Sargasso Sea phosphorus biogeochemistry: an important role for dissolved organic phosphorus (DOP)
- 1Bermuda Institute of Ocean Sciences, St. George's GE01, Bermuda
- 2Princeton University, Princeton Environmental Institute, Princeton, New Jersey, 08544, USA
- 3Woods Hole Oceanographic Institution, Biology Department, Woods Hole, Massachusetts, 02543, USA
- 4School of Marine and Atmospheric Sciences, Stony Brook University, Stony Brook, NY 11794-5000, USA
- *current address: University of Rhode Island, Graduate School of Oceanography, Narragansett, RI 02882, USA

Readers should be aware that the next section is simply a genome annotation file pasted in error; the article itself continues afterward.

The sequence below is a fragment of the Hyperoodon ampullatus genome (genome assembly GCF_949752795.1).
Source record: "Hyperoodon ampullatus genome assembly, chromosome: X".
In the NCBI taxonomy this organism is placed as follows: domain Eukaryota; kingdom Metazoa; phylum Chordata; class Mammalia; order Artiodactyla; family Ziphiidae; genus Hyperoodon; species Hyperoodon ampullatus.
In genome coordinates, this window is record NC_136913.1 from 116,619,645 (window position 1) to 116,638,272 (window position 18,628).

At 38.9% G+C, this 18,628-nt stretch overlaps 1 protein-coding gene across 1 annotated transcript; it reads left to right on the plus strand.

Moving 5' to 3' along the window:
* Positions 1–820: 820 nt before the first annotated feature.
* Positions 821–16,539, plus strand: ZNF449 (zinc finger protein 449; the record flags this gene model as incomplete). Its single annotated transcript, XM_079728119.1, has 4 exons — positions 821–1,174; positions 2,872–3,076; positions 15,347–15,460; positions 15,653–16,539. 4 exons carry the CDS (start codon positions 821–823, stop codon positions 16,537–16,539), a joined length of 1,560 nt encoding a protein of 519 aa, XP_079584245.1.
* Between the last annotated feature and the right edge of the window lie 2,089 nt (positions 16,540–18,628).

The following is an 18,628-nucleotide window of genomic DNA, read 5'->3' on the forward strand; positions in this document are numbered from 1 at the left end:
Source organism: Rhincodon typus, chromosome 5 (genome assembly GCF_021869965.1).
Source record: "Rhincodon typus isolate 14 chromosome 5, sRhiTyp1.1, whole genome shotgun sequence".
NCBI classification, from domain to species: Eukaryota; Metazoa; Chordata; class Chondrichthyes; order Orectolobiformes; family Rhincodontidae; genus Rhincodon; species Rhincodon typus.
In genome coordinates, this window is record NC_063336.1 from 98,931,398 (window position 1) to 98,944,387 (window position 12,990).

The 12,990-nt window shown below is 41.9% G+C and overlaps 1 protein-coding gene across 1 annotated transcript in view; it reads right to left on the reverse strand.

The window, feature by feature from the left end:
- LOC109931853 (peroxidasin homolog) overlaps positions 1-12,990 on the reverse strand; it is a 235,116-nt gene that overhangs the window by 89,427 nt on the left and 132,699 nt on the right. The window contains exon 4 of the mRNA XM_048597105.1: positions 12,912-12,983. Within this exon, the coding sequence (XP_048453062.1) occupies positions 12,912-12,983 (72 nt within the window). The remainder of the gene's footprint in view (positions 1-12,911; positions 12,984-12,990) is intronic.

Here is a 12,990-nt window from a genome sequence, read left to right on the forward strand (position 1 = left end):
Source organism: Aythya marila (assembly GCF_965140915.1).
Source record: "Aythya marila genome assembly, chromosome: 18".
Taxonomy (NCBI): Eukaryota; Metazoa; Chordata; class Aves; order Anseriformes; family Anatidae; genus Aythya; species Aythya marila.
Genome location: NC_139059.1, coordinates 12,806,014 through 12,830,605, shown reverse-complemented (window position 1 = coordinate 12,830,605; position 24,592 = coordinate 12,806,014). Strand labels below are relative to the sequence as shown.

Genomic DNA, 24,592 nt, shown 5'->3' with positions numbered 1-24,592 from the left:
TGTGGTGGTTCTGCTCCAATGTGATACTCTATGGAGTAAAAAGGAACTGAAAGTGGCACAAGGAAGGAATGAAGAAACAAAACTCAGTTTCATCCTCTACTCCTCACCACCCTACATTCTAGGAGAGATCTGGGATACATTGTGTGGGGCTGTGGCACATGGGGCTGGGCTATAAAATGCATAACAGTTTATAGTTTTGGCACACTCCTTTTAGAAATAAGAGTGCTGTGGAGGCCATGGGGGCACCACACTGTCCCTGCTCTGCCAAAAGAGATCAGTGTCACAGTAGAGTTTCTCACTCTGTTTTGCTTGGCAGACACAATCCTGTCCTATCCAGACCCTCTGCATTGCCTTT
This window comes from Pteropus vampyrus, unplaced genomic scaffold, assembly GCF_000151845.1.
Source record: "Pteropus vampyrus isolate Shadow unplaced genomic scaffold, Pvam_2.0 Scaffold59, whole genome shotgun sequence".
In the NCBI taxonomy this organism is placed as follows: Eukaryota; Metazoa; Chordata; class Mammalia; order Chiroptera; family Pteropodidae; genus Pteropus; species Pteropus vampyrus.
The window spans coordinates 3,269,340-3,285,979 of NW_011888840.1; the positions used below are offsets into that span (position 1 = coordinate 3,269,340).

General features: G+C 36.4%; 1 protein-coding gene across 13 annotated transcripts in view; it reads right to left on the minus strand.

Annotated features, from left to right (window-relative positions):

Abstract. Inorganic phosphorus (SRP) concentrations in the subtropical North Atlantic are some of the lowest in the global ocean and have been hypothesized to constrain primary production. Based upon data from several transect cruises in this region, it has been hypothesized that dissolved organic phosphorus (DOP) supports a significant fraction of primary production in the subtropical North Atlantic. In this study, a time-series of phosphorus biogeochemistry is presented for the Bermuda Atlantic Time-series Study site, including rates of phosphorus export. Most parameters have a seasonal pattern, although year-over-year variability in the seasonal pattern is substantial, likely due to differences in external forcing. Suspended particulate phosphorus exhibits a seasonal maximum during the spring bloom, despite the absence of a seasonal peak in SRP. However, DOP concentrations are at an annual maximum prior to the winter/spring bloom and decline over the course of the spring bloom while whole community alkaline phosphatase activities are highest. As a result of DOP bioavailability, the growth of particles during the spring bloom occurs in Redfield proportions, though particles exported from the euphotic zone show rapid and significant remineralization of phosphorus within the first 50 m below the euphotic zone. Based upon DOP data from transect cruises in this region, the southward cross gyral flux of DOP is estimated to support ~25% of annual primary production and ~100% of phosphorus export. These estimates are consistent with other research in the subtropical North Atlantic and reinforce the hypothesis that while the subtropics may be phosphorus stressed (a physiological response to low inorganic phosphorus), utilization of the DOP pool allows production and accumulation of microbial biomass at Redfield proportions.